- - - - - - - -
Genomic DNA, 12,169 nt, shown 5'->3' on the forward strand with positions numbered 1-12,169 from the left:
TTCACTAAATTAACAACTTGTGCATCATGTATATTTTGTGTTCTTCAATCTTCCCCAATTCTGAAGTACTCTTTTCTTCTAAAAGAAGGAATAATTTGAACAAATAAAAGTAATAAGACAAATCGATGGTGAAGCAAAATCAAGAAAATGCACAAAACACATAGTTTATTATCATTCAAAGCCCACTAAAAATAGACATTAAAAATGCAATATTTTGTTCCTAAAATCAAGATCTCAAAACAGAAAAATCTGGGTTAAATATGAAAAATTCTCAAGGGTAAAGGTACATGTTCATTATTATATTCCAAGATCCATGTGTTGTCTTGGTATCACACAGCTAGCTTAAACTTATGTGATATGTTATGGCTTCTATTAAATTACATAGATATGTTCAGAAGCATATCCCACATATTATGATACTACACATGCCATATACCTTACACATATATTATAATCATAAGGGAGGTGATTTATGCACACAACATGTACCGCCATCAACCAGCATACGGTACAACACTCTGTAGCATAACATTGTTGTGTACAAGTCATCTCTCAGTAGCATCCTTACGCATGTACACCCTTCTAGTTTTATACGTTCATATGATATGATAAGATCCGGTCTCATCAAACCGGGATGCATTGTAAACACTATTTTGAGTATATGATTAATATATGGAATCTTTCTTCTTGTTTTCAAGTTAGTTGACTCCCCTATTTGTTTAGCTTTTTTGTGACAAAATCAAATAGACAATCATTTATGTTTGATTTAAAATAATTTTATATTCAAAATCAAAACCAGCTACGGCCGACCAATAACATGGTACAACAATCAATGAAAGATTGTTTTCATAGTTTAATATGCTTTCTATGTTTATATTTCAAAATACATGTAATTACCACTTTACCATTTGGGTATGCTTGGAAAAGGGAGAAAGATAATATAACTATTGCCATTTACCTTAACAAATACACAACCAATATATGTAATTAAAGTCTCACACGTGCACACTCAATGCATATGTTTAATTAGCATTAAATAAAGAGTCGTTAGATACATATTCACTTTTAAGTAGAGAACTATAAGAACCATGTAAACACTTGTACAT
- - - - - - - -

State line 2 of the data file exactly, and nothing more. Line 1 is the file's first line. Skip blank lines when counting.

TTCACTAAATTAACAACTTGTGCATCATGTATATTTTGTGTTCTTCAATCTTCCCCAATTCTGAAGTACTCTTTTCTTCTAAAAGAAGGAATAATTTGAACAAATAAAAGTAATAAGACAAATCGATGGTGAAGCAAAATCAAGAAAATGCACAAAACACATAGTTTATTATCATTCAAAGCCCACTAAAAATAGACATTAAAAATGCAATATTTTGTTCCTAAAATCAAGATCTCAAAACAGAAAAATCTGGGTTAAATATGAAAAATTCTCAAGGGTAAAGGTACATGTTCATTATTATATTCCAAGATCCATGTGTTGTCTTGGTATCACACAGCTAGCTTAAACTTATGTGATATGTTATGGCTTCTATTAAATTACATAGATATGTTCAGAAGCATATCCCACATATTATGATACTACACATGCCATATACCTTACACATATATTATAATCATAAGGGAGGTGATTTATGCACACAACATGTACCGCCATCAACCAGCATACGGTACAACACTCTGTAGCATAACATTGTTGTGTACAAGTCATCTCTCAGTAGCATCCTTACGCATGTACACCCTTCTAGTTTTATACGTTCATATGATATGATAAGATCCGGTCTCATCAAACCGGGATGCATTGTAAACACTATTTTGAGTATATGATTAATATATGGAATCTTTCTTCTTGTTTTCAAGTTAGTTGACTCCCCTATTTGTTTAGCTTTTTTGTGACAAAATCAAATAGACAATCATTTATGTTTGATTTAAAATAATTTTATATTCAAAATCAAAACCAGCTACGGCCGACCAATAACATGGTACAACAATCAATGAAAGATTGTTTTCATAGTTTAATATGCTTTCTATGTTTATATTTCAAAATACATGTAATTACCACTTTACCATTTGGGTATGCTTGGAAAAGGGAGAAAGATAATATAACTATTGCCATTTACCTTAACAAATACACAACCAATATATGTAATTAAAGTCTCACACGTGCACACTCAATGCATATGTTTAATTAGCATTAAATAAAGAGTCGTTAGATACATATTCACTTTTAAGTAGAGAACTATAAGAACCATGTAAACACTTGTACAT